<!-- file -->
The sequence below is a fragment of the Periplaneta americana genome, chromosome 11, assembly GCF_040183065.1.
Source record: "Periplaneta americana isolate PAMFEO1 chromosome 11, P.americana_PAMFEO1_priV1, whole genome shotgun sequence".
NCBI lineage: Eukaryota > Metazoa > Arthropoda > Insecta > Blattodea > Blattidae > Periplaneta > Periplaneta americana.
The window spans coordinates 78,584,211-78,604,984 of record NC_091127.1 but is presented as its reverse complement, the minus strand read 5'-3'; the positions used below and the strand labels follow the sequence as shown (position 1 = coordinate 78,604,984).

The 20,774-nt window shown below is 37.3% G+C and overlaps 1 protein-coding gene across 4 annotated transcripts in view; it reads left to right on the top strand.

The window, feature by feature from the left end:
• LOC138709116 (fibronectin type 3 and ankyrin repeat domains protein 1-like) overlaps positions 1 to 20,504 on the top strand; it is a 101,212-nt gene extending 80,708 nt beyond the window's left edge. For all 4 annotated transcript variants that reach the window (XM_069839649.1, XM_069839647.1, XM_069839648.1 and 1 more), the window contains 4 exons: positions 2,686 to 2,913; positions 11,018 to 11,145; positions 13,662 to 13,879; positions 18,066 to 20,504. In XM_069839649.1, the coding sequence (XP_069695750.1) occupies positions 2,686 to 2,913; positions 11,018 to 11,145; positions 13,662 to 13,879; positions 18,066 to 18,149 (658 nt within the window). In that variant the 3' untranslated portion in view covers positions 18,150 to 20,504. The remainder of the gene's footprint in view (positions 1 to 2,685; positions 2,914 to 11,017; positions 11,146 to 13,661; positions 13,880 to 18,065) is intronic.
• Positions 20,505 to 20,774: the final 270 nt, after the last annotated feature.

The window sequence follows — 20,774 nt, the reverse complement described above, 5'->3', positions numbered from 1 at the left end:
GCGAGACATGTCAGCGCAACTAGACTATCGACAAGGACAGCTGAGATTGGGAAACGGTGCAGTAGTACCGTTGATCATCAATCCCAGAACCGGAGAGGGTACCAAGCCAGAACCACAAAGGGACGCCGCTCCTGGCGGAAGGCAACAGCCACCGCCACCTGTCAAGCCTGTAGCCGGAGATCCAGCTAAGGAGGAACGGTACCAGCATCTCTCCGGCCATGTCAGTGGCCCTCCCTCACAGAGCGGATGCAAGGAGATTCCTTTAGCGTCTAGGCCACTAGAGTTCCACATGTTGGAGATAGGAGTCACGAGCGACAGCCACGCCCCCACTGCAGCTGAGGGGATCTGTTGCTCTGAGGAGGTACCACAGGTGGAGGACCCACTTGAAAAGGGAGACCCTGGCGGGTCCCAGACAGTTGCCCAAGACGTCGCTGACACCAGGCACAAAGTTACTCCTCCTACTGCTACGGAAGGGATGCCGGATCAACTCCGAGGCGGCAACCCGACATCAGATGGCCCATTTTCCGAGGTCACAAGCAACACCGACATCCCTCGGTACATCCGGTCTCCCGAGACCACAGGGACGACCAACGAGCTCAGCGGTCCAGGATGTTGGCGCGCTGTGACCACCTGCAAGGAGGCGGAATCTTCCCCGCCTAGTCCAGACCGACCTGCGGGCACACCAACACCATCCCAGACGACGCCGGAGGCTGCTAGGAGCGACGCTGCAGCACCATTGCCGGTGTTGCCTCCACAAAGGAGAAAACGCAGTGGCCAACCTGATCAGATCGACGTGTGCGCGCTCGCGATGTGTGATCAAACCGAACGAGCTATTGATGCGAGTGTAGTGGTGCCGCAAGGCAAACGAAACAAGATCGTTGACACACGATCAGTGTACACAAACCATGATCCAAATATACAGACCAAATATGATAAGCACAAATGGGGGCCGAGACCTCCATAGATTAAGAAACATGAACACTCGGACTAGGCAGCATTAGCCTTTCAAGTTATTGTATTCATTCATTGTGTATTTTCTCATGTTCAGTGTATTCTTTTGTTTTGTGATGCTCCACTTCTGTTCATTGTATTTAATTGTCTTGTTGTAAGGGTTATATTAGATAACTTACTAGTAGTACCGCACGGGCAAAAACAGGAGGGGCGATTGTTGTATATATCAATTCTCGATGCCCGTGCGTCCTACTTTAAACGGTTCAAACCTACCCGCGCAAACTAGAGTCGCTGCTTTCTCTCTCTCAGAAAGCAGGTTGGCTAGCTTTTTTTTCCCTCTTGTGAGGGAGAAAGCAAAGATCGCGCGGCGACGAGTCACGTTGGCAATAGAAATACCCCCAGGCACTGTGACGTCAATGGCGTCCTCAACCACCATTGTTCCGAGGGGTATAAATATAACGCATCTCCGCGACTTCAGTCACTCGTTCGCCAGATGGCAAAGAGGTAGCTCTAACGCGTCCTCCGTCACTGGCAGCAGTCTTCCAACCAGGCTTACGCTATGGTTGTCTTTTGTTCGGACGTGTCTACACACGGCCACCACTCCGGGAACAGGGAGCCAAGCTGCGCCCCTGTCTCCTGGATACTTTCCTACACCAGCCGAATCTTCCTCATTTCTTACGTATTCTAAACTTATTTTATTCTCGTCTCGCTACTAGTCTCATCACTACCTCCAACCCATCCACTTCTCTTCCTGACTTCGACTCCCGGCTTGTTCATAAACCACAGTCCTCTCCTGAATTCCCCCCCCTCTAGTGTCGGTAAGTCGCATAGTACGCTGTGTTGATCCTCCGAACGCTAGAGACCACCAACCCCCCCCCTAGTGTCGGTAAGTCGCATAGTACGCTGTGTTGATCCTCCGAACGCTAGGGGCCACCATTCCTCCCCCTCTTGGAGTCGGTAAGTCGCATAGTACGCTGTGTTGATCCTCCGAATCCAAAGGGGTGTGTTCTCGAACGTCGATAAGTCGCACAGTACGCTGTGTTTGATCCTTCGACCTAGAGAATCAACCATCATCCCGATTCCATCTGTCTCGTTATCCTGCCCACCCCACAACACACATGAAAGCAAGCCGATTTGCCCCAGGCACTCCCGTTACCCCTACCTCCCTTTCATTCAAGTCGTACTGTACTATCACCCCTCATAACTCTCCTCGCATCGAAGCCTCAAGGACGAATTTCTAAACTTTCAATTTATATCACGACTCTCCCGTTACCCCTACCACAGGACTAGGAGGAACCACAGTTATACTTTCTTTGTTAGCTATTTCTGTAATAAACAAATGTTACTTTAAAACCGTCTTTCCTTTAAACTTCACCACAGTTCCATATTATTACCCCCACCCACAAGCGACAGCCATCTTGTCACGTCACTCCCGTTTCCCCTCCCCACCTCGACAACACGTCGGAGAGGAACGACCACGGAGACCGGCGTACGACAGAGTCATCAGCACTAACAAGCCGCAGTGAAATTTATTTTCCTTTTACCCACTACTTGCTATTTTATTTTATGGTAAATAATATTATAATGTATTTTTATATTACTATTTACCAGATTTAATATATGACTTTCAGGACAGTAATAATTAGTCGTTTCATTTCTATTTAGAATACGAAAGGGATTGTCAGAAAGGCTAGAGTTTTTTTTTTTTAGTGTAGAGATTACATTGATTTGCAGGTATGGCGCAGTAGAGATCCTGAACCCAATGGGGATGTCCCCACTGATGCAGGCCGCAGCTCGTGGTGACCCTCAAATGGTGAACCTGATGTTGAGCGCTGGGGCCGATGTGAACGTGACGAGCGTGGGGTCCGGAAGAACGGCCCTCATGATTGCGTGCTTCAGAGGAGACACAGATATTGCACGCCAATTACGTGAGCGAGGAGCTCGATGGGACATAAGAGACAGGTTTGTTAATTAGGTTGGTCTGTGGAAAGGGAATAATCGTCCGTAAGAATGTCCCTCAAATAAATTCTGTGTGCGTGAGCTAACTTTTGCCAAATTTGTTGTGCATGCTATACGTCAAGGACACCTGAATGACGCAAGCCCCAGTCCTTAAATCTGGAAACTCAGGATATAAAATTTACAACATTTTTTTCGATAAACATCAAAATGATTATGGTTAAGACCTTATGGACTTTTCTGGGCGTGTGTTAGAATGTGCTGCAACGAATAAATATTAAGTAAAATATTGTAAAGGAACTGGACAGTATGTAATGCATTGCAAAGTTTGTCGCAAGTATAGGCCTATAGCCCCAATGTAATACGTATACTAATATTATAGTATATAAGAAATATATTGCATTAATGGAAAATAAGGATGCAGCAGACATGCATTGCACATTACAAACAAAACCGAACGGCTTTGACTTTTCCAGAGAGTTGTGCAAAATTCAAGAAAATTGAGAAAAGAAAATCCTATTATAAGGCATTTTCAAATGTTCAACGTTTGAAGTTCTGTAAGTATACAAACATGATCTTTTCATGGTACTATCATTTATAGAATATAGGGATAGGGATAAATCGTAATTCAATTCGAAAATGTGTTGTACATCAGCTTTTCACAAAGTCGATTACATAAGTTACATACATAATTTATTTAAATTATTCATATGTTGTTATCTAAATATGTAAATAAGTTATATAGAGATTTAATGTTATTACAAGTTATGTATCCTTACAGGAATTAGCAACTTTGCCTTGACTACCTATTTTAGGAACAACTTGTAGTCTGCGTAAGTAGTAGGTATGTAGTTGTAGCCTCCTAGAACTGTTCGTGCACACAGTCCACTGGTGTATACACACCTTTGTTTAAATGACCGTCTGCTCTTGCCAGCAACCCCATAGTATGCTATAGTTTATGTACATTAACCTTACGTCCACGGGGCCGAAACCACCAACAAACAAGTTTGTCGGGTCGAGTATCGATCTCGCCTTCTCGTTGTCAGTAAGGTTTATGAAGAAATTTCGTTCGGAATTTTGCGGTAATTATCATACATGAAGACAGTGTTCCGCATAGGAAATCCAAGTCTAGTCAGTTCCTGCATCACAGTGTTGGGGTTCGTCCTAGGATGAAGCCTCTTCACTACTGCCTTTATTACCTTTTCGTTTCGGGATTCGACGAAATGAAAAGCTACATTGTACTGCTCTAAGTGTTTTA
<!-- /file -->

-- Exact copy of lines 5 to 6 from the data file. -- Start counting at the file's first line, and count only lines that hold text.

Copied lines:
The 20,774-nt window shown below is 37.3% G+C and overlaps 1 protein-coding gene across 4 annotated transcripts in view; it reads left to right on the top strand.

The window, feature by feature from the left end: